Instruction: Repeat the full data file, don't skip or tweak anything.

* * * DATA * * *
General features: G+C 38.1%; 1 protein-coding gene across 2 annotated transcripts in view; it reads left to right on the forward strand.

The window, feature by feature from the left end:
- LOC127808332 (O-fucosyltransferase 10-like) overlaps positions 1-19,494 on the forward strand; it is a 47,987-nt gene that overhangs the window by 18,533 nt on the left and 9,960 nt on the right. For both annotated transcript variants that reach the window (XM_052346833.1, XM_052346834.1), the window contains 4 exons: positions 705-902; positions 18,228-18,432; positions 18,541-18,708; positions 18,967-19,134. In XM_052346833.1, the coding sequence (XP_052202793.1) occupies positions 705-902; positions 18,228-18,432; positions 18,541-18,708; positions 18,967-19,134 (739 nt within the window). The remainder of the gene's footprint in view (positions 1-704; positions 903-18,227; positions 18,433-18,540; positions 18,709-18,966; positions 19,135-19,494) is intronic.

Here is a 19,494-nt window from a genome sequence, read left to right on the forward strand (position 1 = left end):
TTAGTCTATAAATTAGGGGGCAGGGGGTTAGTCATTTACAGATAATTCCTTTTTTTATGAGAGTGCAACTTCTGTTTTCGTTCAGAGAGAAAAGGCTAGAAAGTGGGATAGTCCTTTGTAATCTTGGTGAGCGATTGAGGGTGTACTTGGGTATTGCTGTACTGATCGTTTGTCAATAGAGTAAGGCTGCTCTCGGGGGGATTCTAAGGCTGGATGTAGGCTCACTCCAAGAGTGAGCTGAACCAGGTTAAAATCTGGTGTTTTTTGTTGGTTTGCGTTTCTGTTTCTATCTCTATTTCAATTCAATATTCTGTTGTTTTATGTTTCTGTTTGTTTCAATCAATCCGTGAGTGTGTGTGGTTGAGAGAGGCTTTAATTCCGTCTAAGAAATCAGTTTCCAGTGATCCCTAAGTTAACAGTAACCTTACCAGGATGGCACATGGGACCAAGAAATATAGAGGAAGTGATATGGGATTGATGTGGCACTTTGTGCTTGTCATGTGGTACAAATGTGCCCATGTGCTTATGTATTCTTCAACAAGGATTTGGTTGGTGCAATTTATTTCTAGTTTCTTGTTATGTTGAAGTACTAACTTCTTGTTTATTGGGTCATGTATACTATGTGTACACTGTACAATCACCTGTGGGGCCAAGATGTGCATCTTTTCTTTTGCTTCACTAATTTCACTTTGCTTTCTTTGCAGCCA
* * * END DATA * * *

General features: G+C 38.1%; 1 protein-coding gene across 2 annotated transcripts in view; it reads left to right on the forward strand.

The window, feature by feature from the left end:
- LOC127808332 (O-fucosyltransferase 10-like) overlaps positions 1-19,494 on the forward strand; it is a 47,987-nt gene that overhangs the window by 18,533 nt on the left and 9,960 nt on the right. For both annotated transcript variants that reach the window (XM_052346833.1, XM_052346834.1), the window contains 4 exons: positions 705-902; positions 18,228-18,432; positions 18,541-18,708; positions 18,967-19,134. In XM_052346833.1, the coding sequence (XP_052202793.1) occupies positions 705-902; positions 18,228-18,432; positions 18,541-18,708; positions 18,967-19,134 (739 nt within the window). The remainder of the gene's footprint in view (positions 1-704; positions 903-18,227; positions 18,433-18,540; positions 18,709-18,966; positions 19,135-19,494) is intronic.

Here is a 19,494-nt window from a genome sequence, read left to right on the forward strand (position 1 = left end):
TTAGTCTATAAATTAGGGGGCAGGGGGTTAGTCATTTACAGATAATTCCTTTTTTTATGAGAGTGCAACTTCTGTTTTCGTTCAGAGAGAAAAGGCTAGAAAGTGGGATAGTCCTTTGTAATCTTGGTGAGCGATTGAGGGTGTACTTGGGTATTGCTGTACTGATCGTTTGTCAATAGAGTAAGGCTGCTCTCGGGGGGATTCTAAGGCTGGATGTAGGCTCACTCCAAGAGTGAGCTGAACCAGGTTAAAATCTGGTGTTTTTTGTTGGTTTGCGTTTCTGTTTCTATCTCTATTTCAATTCAATATTCTGTTGTTTTATGTTTCTGTTTGTTTCAATCAATCCGTGAGTGTGTGTGGTTGAGAGAGGCTTTAATTCCGTCTAAGAAATCAGTTTCCAGTGATCCCTAAGTTAACAGTAACCTTACCAGGATGGCACATGGGACCAAGAAATATAGAGGAAGTGATATGGGATTGATGTGGCACTTTGTGCTTGTCATGTGGTACAAATGTGCCCATGTGCTTATGTATTCTTCAACAAGGATTTGGTTGGTGCAATTTATTTCTAGTTTCTTGTTATGTTGAAGTACTAACTTCTTGTTTATTGGGTCATGTATACTATGTGTACACTGTACAATCACCTGTGGGGCCAAGATGTGCATCTTTTCTTTTGCTTCACTAATTTCACTTTGCTTTCTTTGCAGCCA